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The Simplest Path to Success

The Simplest Path to Success

Let’s imagine a person whose life is in a mess. We’ll call him Chuck. Everyone around Chuck can see how bad his lifestyle is. It’s making him miserable. Here’s the problem: Chuck can’t see it himself. He goes on feeling wretched, but is completely unconscious of the cause—the mess in his life.

Of course, so long as Chuck remains unconscious of the cause of the problem, he’ll be unable to help himself. No one else can help him either, since pointing to the way his life is means pointing to something he cannot see. He rejects such advice and say there’s nothing wrong with the way he lives. His problem is something else; something outside his control, like his bad family background and upbringing, his poverty, and the prejudice against people like him who weren’t born in the right place or with the right color of skin. Because Chuck also spends many hours watching TV (he’s frequently out of work or feeling sick), he’s now become a connoisseur of medical terminology. He’s sure he’s suffering from ADHD, Restless Legs Syndrome, and probably undiagnosed emotional problems. But he’s too poor to get treatment, so he’s condemned to lifetime illness, as well as poverty and unhappiness. How could changing his actions do any good against such overwhelming problems?

This sad fellow has a sister, Martha. She’s also miserable and her life is as much of a mess as his is. But Martha can see the problem. She knows her way of life is making her wretched. She sees the causes of her unhappiness clearly enough, but does nothing about them. Why? Martha is convinced she has to “get herself straightened out inside” before she can tackle the mess and muddle of her life. So she avidly consults self-help books and magazines . She’s always analyzing her emotions, reviewing her past mistakes, and delving into her family history—which is, of course, as dysfunctional as Chuck’s. She too blames the external world for much of her misery, noting all the neuroses and traumas it’s left her with: problems that prevent her from moving forward until she can finally discover how to make them go away. Chuck tells her about his medical problems, and she agrees she shares most of them. Once she can get herself sorted out mentally and get some money, she plans to go to a suitable specialist. In the meantime, she takes vitamins and herbal remedies, since they’re all she can afford.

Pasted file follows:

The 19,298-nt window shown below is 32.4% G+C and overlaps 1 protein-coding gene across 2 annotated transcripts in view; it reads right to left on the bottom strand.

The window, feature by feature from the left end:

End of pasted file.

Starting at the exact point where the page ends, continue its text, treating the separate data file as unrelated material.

Chuck and Martha are becoming Mr. and Ms. Normal in our world today. They’re unhappy and they know it, but they either blame it all on problems outside their control (like Chuck); or have become convinced they must first sort out their emotions and thoughts (like Martha) before they can do anything about the mess they’ve made of their lives.

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Let’s look as Lois instead. Lois’s life is just as much of a mess and she’s at least as miserable as Chuck and Martha. She can list a string of handicaps, from poverty, through an abusive parent, to boyfriends who beat her and the last one who made her pregnant, then disappeared. One morning, just after the birth of her daughter, Amy, Lois wakes up and decides—seemingly for no reason—she has to stop her life being such a disaster area. She’s miserable, she’s poor, she has no confidence in herself and her emotions are a nightmare. She’s certain she won’t be able to cope with anything complicated, so she looks at her life and seizes on the simplest, most obvious thing to do—and she does it.

That’s how it goes on. Each day, Lois does the next most obvious thing she can see to improve her life. She has no plan; no long-term objective or vision of a better future. If you ask her what she’s doing, she’ll tell you she has no idea and it’ll probably be a mistake anyway. But, rain or shine, feeling good or feeling wretched, Lois plods on, doing whatever she can and whatever is most obvious to her.